The narrative princess and the online ogre
Read part one
Read part two
- Base Unit (lead). Here the key questions are answered: What, When, Who, Where.
- Explanation Level. This answers Why and How, completing the essentials on the event.
- Contextualisation Level. Further information is provided on each of the previous W’s, whether in text format, video and sound.
- Exploration Level. At this level, the news is linked to the publication’s archives or to external ones.
In order to get a clearer picture of this matter, I thought it might be helpful if I asked someone in the industry (someone who is also interested in finding a way to make long form journalism work online) some of the questions that my research has raised so far. Here is what Gareth Main (Bearded Magazine) thinks about this issue:
What do you think the relationship between long form music journalism and online media is? Are they compatible? If not, do you think they could get along somehow?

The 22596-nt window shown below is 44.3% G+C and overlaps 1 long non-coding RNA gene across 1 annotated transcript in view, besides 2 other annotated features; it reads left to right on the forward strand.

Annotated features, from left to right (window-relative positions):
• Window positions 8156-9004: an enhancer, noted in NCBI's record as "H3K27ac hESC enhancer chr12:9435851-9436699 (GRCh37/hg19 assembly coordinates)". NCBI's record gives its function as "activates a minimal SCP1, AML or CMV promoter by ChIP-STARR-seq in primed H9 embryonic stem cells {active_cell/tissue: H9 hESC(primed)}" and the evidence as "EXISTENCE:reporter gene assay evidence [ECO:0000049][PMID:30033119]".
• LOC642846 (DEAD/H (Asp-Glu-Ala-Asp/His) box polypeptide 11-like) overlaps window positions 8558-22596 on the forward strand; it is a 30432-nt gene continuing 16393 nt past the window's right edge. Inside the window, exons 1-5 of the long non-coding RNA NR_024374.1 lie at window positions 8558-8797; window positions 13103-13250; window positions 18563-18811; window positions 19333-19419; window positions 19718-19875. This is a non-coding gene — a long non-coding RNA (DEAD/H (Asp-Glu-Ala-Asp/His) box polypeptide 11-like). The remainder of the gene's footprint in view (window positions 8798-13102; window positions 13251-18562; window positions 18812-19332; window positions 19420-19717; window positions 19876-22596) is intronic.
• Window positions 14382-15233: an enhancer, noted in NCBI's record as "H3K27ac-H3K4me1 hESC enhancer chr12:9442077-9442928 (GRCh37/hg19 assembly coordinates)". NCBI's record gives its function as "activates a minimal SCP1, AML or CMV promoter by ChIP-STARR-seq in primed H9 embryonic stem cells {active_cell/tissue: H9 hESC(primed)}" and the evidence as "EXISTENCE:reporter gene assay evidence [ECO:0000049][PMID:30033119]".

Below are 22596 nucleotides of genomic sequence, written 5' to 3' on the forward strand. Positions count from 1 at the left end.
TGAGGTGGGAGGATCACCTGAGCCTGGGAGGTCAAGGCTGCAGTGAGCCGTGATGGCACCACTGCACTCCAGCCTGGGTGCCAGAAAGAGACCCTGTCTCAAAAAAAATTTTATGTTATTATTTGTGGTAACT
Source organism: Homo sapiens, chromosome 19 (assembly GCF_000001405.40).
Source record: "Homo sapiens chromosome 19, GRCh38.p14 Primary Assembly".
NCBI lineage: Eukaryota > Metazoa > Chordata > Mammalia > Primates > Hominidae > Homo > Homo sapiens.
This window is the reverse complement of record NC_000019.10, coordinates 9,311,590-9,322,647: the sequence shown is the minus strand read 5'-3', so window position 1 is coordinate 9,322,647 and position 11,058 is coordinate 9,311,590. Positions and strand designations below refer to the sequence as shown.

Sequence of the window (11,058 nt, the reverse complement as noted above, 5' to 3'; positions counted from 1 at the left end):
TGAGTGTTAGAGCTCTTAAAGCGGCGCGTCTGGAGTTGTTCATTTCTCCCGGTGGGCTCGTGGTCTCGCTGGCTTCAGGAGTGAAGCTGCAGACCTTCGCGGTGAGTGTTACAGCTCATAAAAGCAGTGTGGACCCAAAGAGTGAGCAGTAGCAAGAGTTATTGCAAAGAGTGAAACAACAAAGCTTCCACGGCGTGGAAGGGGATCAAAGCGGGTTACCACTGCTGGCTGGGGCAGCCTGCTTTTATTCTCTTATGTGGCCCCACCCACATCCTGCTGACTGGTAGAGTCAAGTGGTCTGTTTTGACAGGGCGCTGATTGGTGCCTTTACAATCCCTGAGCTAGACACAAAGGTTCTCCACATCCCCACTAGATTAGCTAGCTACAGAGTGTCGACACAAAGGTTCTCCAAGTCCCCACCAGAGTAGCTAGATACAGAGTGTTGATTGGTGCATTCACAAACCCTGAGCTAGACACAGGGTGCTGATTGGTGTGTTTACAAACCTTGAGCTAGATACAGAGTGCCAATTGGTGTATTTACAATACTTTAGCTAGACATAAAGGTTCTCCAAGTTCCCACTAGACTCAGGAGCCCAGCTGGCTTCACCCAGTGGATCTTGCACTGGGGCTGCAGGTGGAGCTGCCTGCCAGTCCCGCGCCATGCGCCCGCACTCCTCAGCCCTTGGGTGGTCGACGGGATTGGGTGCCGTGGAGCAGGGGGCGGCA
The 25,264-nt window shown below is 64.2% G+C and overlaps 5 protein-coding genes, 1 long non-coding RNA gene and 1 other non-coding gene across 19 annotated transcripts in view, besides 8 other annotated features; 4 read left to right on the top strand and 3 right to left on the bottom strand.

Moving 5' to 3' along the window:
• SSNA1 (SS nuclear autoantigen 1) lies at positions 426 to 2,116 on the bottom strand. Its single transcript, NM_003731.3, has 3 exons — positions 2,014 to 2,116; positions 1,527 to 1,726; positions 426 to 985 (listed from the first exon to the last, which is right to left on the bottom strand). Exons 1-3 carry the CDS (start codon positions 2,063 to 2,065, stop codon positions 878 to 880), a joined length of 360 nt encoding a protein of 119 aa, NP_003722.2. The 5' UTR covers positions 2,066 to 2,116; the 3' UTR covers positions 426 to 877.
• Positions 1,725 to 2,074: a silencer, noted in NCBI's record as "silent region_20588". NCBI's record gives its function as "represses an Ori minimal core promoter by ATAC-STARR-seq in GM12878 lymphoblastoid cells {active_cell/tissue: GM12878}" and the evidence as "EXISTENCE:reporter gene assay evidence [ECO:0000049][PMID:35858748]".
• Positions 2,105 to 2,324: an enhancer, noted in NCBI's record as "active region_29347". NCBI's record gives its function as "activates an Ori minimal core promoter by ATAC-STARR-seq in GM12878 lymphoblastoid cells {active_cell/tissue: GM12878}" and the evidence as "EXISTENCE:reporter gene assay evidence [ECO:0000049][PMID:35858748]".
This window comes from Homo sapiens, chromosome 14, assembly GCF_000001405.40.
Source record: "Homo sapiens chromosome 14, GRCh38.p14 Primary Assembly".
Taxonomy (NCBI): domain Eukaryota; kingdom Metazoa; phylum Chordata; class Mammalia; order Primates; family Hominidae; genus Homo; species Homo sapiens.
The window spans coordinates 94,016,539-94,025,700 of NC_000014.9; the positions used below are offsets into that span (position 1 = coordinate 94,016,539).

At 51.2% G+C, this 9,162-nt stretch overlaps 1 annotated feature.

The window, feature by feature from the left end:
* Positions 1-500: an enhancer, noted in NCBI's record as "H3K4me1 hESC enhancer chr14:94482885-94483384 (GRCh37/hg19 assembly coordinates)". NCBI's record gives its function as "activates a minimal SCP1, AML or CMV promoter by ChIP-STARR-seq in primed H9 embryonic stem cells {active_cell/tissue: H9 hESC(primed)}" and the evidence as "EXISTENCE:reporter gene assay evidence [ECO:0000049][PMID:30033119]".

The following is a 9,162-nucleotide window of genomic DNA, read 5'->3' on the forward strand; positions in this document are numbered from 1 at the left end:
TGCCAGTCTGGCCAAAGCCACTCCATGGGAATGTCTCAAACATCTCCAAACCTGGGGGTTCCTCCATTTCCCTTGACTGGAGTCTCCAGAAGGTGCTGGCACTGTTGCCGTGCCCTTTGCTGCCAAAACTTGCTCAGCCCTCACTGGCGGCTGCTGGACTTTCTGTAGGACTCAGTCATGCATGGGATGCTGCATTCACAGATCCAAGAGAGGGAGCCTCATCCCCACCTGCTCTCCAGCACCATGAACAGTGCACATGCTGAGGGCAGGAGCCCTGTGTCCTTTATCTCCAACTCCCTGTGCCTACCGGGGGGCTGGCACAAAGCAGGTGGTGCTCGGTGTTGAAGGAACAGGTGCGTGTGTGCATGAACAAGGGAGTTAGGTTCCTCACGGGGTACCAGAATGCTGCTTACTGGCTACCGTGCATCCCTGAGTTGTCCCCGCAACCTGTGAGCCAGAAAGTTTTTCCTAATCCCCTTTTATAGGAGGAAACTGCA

Do you think there is still an audience out there that reads (or would like to read) long narrative pieces, in an age when people read the news on their iPhones?
What’s keeping the print industry alive? Old habits die hard or there is actually something out there on paper that can't be replaced on screen?
Do you think music journalism should align to the same standards of objectivity and rigor as any other form of journalism? Or is it more flexible when it comes to the author’s personal views?
Does music journalism still exist in an environment where any blogger with a passion for music can call himself a music journalist? And does it still make a difference to the audiences and the bands?
Bruns, A., 2008, Blogs, Wikipedia, Second Life and Beyond, New York: Peter Lang Publishing Inc.
Bruns, A., 2005, Gatewatching: Collaborative Online News Production,New York: Peter Lang Publishing Inc.